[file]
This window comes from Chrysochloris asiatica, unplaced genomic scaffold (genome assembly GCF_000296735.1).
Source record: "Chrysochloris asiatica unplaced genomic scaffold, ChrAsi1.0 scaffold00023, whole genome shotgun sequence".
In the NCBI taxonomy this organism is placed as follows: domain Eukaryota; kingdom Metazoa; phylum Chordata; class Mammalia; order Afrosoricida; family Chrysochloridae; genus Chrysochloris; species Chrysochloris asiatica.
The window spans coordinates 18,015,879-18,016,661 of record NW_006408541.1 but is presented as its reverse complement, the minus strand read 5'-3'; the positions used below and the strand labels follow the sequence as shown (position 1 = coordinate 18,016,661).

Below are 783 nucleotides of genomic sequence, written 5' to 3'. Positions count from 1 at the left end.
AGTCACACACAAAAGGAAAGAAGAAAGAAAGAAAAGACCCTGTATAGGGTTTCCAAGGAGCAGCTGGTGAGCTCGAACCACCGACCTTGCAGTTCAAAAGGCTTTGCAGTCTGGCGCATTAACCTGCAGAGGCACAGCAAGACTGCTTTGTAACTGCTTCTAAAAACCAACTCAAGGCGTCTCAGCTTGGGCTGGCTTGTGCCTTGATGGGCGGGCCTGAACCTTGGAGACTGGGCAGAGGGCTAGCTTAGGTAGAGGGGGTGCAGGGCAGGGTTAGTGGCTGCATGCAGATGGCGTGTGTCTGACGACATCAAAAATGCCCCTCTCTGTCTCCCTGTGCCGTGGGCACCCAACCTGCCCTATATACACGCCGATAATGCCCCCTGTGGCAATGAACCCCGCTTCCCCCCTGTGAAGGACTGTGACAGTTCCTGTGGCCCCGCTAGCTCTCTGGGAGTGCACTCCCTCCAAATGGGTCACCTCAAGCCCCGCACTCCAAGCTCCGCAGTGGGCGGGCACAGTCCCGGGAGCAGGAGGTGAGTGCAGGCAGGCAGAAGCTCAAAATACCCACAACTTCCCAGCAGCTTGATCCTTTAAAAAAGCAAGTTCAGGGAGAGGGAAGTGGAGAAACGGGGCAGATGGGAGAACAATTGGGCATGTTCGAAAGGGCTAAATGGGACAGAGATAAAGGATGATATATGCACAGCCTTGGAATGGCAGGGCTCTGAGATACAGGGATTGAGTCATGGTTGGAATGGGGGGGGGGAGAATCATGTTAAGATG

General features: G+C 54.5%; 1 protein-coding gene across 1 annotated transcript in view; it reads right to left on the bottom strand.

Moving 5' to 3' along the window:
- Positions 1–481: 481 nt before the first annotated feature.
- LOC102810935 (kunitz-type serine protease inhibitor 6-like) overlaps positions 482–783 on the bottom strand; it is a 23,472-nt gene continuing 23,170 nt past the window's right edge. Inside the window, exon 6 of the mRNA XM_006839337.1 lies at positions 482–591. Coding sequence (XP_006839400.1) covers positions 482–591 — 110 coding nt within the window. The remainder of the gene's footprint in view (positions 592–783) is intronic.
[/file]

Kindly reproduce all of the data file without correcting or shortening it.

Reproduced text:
This window comes from Chrysochloris asiatica, unplaced genomic scaffold (genome assembly GCF_000296735.1).
Source record: "Chrysochloris asiatica unplaced genomic scaffold, ChrAsi1.0 scaffold00023, whole genome shotgun sequence".
In the NCBI taxonomy this organism is placed as follows: domain Eukaryota; kingdom Metazoa; phylum Chordata; class Mammalia; order Afrosoricida; family Chrysochloridae; genus Chrysochloris; species Chrysochloris asiatica.
The window spans coordinates 18,015,879-18,016,661 of record NW_006408541.1 but is presented as its reverse complement, the minus strand read 5'-3'; the positions used below and the strand labels follow the sequence as shown (position 1 = coordinate 18,016,661).

Below are 783 nucleotides of genomic sequence, written 5' to 3'. Positions count from 1 at the left end.
AGTCACACACAAAAGGAAAGAAGAAAGAAAGAAAAGACCCTGTATAGGGTTTCCAAGGAGCAGCTGGTGAGCTCGAACCACCGACCTTGCAGTTCAAAAGGCTTTGCAGTCTGGCGCATTAACCTGCAGAGGCACAGCAAGACTGCTTTGTAACTGCTTCTAAAAACCAACTCAAGGCGTCTCAGCTTGGGCTGGCTTGTGCCTTGATGGGCGGGCCTGAACCTTGGAGACTGGGCAGAGGGCTAGCTTAGGTAGAGGGGGTGCAGGGCAGGGTTAGTGGCTGCATGCAGATGGCGTGTGTCTGACGACATCAAAAATGCCCCTCTCTGTCTCCCTGTGCCGTGGGCACCCAACCTGCCCTATATACACGCCGATAATGCCCCCTGTGGCAATGAACCCCGCTTCCCCCCTGTGAAGGACTGTGACAGTTCCTGTGGCCCCGCTAGCTCTCTGGGAGTGCACTCCCTCCAAATGGGTCACCTCAAGCCCCGCACTCCAAGCTCCGCAGTGGGCGGGCACAGTCCCGGGAGCAGGAGGTGAGTGCAGGCAGGCAGAAGCTCAAAATACCCACAACTTCCCAGCAGCTTGATCCTTTAAAAAAGCAAGTTCAGGGAGAGGGAAGTGGAGAAACGGGGCAGATGGGAGAACAATTGGGCATGTTCGAAAGGGCTAAATGGGACAGAGATAAAGGATGATATATGCACAGCCTTGGAATGGCAGGGCTCTGAGATACAGGGATTGAGTCATGGTTGGAATGGGGGGGGGGAGAATCATGTTAAGATG

General features: G+C 54.5%; 1 protein-coding gene across 1 annotated transcript in view; it reads right to left on the bottom strand.

Moving 5' to 3' along the window:
- Positions 1–481: 481 nt before the first annotated feature.
- LOC102810935 (kunitz-type serine protease inhibitor 6-like) overlaps positions 482–783 on the bottom strand; it is a 23,472-nt gene continuing 23,170 nt past the window's right edge. Inside the window, exon 6 of the mRNA XM_006839337.1 lies at positions 482–591. Coding sequence (XP_006839400.1) covers positions 482–591 — 110 coding nt within the window. The remainder of the gene's footprint in view (positions 592–783) is intronic.